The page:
When I saw Andy’s viz, I liked the look of it, but I couldn’t immediately tell what the final chart was showing. When I found the relevant sheet, I soon “got” what the chart depicted (it’s a dot for each country in that year where the total number of deaths from malaria is 1,000 or more). The clever bit was that the dots are in ascending order, with the country most affected by malaria farthest from the x-axis:

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(Note also that Andy’s title was all manually entered, and not the product of a cunning combination of calculations etc.). So how did Andy get these countries to sort like this? I assumed it was just the use of the RANK table calculation. When I tried it, I got this:

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To get this, I filtered Deaths to only include Deaths At Least 1,000. Also on the filters shelf is Set 1, which is just all African countries. I added a basic calculation to columns to strip the rightmost 2 characters from the Year field, and added a simple table calculation to rows:

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And when you look at my chart, it’s kind of working. Kenya in 2000 is showing the same total as Andy’s chart, but the difference is the way in which the countries are aligned. Andy somehow has the lowest ranked countries tight to the x-axis, with the ascending rank seeing the highest ranked at the foot of the Year. It’s the opposite of mine.

Simple to fix. I just tweak the table calculation to rank in Ascending order, and then reverse the axis to get this:

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So what’s the deal with RANK_DENSE? I didn’t need it when blundering my way to the solution. Or did I? Look at 2010:

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Why is there a blank space? The Ivory Coast ranks 1 with 1,023 malaria deaths in 2010, and South Sudan ranks 2 with 1,053 deaths. Doesn’t it? Let’s drag the table calc to labels and see what’s going on:

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Two things stand out. Firstly, the first circle doesn’t get labeled, even though it is the first country with >=1,000 malaria deaths. That confuses me, but I’ll park that for now. The important things is that for some reason South Sudan isn’t allocated “2” in spite of appearing to be next in line to be ranked. Let’s look at the table calc options again:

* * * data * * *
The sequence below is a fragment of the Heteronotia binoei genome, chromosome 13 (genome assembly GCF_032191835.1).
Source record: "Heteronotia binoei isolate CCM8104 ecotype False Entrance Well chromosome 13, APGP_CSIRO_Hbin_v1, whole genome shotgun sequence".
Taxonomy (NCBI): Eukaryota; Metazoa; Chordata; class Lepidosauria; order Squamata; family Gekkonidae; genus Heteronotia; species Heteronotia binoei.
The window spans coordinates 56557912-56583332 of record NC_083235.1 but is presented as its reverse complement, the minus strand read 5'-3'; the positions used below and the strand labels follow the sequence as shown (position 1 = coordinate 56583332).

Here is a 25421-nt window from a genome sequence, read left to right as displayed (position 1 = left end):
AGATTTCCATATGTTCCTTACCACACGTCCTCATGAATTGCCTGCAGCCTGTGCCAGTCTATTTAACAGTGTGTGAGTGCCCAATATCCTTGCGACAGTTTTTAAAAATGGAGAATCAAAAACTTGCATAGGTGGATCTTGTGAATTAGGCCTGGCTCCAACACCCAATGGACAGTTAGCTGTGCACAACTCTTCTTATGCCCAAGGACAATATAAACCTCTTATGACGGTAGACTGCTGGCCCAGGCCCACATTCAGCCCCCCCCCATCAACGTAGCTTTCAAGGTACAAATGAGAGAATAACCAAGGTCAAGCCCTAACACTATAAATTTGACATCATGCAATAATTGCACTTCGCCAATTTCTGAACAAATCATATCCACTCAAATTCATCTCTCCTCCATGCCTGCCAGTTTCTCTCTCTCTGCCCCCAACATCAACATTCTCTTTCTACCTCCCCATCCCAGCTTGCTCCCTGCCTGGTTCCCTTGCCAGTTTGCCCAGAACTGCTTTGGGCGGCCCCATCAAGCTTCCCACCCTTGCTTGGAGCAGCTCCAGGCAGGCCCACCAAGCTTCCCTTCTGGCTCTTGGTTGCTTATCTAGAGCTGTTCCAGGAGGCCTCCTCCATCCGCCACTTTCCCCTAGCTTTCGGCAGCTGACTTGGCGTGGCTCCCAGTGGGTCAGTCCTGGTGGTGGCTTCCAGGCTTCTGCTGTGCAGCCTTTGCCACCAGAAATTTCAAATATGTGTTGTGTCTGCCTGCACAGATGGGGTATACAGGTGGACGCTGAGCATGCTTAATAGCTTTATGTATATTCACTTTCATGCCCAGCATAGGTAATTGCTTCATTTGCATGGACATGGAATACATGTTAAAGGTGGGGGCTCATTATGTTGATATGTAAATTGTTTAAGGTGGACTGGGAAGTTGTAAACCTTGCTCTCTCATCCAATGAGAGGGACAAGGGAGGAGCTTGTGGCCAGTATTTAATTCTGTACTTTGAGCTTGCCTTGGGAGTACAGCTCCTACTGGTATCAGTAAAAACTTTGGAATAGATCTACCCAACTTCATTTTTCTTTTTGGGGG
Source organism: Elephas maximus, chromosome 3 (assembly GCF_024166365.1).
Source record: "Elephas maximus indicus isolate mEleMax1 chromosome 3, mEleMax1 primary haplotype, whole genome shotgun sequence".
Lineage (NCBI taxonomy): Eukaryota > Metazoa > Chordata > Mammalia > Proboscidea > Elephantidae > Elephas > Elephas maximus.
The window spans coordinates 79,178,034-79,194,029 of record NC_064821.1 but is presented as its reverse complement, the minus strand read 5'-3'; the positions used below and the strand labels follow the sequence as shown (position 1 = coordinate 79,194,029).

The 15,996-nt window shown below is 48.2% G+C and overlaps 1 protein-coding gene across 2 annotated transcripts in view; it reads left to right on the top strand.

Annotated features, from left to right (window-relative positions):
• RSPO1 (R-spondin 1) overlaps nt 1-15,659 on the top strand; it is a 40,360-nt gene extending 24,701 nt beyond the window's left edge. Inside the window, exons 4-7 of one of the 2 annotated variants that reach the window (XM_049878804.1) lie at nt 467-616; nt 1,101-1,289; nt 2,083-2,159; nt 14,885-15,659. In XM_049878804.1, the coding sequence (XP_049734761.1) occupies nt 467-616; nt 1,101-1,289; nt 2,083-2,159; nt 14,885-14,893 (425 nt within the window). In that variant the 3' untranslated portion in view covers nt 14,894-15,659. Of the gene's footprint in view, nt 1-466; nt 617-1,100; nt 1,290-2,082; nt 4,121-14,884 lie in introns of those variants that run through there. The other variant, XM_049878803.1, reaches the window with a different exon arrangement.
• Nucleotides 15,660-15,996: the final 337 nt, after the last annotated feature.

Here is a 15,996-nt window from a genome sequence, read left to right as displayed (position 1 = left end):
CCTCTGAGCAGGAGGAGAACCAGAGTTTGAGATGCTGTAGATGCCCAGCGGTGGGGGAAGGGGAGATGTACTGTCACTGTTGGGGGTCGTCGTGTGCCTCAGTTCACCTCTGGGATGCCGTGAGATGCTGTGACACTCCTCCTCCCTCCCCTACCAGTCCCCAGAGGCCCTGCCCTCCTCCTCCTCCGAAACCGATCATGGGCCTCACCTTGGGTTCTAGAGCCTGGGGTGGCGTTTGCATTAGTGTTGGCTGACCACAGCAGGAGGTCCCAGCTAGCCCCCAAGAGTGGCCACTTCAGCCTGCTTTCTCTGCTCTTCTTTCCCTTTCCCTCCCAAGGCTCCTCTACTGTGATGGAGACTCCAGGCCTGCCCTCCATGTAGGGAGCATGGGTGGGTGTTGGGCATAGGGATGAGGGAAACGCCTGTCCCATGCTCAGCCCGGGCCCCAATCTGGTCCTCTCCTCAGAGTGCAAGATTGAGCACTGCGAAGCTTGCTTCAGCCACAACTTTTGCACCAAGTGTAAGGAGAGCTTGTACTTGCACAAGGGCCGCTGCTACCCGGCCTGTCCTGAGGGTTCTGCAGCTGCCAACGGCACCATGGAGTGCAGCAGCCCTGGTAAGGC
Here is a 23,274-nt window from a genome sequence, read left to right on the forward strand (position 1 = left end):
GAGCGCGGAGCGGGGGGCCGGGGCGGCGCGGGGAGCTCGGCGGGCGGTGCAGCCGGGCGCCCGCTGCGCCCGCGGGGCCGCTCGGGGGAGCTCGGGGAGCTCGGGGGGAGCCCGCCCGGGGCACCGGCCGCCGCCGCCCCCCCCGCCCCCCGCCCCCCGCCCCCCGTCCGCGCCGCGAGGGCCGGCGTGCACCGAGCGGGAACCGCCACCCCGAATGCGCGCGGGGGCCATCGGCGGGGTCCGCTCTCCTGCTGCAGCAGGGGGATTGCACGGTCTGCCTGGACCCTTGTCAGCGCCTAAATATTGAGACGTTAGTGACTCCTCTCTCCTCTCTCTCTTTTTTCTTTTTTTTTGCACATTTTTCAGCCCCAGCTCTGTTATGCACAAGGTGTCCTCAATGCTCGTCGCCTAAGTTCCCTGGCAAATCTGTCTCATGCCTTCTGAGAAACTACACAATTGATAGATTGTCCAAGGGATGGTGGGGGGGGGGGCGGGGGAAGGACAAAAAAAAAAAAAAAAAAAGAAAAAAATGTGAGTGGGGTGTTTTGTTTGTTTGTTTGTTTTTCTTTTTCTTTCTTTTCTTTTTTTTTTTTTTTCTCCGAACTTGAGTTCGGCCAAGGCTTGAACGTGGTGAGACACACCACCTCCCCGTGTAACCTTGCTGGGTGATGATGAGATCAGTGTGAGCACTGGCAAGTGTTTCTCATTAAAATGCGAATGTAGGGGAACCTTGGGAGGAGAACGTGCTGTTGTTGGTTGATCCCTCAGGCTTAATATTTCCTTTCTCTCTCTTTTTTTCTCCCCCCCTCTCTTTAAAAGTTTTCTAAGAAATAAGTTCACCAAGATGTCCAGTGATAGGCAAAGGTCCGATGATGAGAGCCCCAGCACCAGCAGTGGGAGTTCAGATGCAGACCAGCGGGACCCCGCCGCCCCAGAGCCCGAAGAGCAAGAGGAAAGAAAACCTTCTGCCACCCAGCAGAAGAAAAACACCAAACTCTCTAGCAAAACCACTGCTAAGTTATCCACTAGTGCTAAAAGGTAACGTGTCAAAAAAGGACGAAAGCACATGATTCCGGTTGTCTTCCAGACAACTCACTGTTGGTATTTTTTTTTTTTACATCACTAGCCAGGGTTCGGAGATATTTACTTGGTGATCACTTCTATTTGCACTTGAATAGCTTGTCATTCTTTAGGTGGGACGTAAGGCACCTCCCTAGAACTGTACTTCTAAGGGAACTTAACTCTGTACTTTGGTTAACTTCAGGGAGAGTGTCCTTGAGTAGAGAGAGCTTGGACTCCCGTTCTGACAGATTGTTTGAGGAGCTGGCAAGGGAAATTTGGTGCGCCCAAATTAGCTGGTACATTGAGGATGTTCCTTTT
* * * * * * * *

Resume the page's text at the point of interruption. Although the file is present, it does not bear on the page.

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I don’t know what these four variations are. Time to research. Step in Alexander Mou:

And Jonathan Drummey:

And Tableau online help:

Aha! So the competition rank has skipped a number as two countries must have equal numbers of deaths in 2010.

I need to read all of these linked articles again, but after a first skim read my feeling was that I wanted to use the RANK_UNIQUE function. To see what was going on, I built a table using RANK_UNIQUE and RANK_DENSE in ascending order on Country, and I also dragged in the SUM(Deaths) calc and made them all discrete to fit them in the table below. All of this was for 2010 as that was the year causing me trouble:

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By my reckoning, RANK_UNIQUE includes an additional country as it includes both Sudan and The Ivory Coast, whereas RANK_DENSE only includes The Ivory Coast. I imagine that’s because Cote D’Ivoire starts with a “C” and that’s before Sudan’s “S”, and alphabetical order takes precedence.

Just to double check, I plotted a 2010 chart for these two countries:

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Lesson three learning: ranks can be hard to get your head round. So much so that creating a data table seems like an effective way to get some understanding of what is going on. Always be inquisitive and try to understand why something is done. I couldn’t see why RANK_DENSE was used here, and my investigating made me more comfortable with the use of RANK_UNIQUE in this instance.